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MN Sets Application Rules for Carbon Pipeline Review

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Friday, January 6, 2023   

Minnesota regulators are putting together plans to review a proposed carbon pipeline for the western part of the state.

A meeting held Thursday set some conditions for considering the application, amid local concerns. Summit Carbon Solutions wants to capture carbon dioxide from ethanol plants and transport it via pipeline through several states, including Minnesota, then store it underground in North Dakota.

Environmental groups have said this approach has too many unknowns - and farmers, such as Ted Winter, worry about the impact on agricultural land.

"They've got to rip up the topsoil, and that takes many years to get back into the position it was before it went through there," he said. "So, there's a lot of concerns with what's going to happen to the actual land the farmers own."

Winter, also a Minnesota Farmers Union board member, argued that producers who agree to land easements might only get a one-time payment, while companies behind these projects see more financial benefits.

The Public Utilities Commission voted to include a full Environmental Impact Statement for Summit's application. A representative for the company argued that pipeline review rules already have a sufficient way of considering environmental factors.

During the hearing, PUC chair Katie Sieben noted that, since this is a new kind of project for Minnesota and with documented concerns from the public, the state should play it safe by adding the environmental component to the process.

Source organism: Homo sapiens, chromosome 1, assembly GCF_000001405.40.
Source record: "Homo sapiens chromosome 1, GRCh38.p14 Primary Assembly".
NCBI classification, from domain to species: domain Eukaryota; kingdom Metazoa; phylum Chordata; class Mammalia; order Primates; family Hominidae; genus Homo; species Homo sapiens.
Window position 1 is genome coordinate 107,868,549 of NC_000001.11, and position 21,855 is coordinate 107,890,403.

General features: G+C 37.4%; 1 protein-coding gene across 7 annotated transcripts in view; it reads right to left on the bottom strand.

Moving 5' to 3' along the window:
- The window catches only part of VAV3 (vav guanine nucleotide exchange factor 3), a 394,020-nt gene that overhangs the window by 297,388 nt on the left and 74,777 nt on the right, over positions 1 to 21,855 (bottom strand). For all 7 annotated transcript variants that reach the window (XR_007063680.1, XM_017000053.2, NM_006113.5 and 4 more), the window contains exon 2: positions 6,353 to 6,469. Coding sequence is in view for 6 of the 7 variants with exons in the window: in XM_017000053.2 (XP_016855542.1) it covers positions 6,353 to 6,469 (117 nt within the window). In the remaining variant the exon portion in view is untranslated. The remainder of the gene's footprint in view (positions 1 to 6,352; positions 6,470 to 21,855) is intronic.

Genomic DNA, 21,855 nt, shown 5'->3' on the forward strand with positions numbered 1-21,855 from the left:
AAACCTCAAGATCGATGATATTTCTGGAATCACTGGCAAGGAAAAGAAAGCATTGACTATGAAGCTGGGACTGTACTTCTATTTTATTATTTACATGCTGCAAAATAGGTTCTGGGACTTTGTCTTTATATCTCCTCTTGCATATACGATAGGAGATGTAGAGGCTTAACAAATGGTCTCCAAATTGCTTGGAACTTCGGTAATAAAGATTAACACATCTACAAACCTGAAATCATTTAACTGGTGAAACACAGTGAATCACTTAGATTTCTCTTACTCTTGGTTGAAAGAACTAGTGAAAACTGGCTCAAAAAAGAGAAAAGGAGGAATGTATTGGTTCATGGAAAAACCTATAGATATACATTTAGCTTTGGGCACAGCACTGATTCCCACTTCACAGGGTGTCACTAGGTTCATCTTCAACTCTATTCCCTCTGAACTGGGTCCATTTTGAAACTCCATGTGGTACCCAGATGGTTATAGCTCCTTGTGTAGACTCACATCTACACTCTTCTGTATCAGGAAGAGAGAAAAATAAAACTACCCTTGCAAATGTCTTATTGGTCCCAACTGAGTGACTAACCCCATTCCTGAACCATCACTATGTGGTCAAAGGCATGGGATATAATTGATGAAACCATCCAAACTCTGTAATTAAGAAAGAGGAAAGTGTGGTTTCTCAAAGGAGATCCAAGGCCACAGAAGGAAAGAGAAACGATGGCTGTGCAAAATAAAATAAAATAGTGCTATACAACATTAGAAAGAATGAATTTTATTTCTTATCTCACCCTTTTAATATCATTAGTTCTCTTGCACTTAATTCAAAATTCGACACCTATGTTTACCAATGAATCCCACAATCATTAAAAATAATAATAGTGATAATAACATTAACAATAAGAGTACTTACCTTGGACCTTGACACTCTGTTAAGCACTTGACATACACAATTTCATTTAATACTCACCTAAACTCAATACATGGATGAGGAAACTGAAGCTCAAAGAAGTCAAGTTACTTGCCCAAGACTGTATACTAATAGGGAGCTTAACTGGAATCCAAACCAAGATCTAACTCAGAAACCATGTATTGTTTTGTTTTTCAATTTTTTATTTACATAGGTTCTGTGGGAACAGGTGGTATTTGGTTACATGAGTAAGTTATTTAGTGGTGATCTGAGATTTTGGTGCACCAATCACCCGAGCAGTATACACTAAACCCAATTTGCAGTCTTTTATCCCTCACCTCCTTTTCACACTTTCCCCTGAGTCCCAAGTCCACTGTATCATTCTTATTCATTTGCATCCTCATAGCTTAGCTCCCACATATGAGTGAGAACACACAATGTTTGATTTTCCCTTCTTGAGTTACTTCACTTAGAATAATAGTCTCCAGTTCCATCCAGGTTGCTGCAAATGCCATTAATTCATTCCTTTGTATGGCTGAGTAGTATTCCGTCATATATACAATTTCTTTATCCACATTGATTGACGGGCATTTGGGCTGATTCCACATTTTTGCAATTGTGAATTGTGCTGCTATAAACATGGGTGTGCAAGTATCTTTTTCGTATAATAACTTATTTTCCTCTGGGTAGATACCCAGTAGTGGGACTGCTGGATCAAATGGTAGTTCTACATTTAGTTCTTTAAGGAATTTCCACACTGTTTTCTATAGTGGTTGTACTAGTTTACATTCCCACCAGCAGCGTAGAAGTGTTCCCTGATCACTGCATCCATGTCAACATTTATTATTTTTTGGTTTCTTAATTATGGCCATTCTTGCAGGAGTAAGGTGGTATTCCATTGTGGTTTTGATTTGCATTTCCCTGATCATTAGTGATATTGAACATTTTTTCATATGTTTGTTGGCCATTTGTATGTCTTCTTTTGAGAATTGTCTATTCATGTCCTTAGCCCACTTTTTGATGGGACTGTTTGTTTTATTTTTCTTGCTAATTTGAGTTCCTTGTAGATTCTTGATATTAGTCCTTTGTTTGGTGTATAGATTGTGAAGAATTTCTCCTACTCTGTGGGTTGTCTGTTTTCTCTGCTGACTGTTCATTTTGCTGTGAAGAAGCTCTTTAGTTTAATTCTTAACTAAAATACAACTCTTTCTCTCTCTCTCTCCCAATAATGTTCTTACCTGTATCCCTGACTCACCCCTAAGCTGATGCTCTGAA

"When there are real procedural conflicts at the front end about how to proceed," she said, "my mind goes to, 'It's better to do it right the first time than have to do it again.'"

Attorney Christy Brusven, representing Summit, suggested that a longer review would cut into the mission of the project.

"There's also an urgency to take this carbon dioxide out of the air," she said, "and so, we want to make sure that we're proceeding in a measured way."

More broadly, environmental groups have said carbon capture might work in theory, but they worry about it being scaled up too fast without more knowledge of its safety, impact on water and other issues.

Disclosure: Minnesota Farmers Union contributes to our fund for reporting on Climate Change/Air Quality, Energy Policy, Health Issues, Rural/Farming. If you would like to help support news in the public interest, click here.


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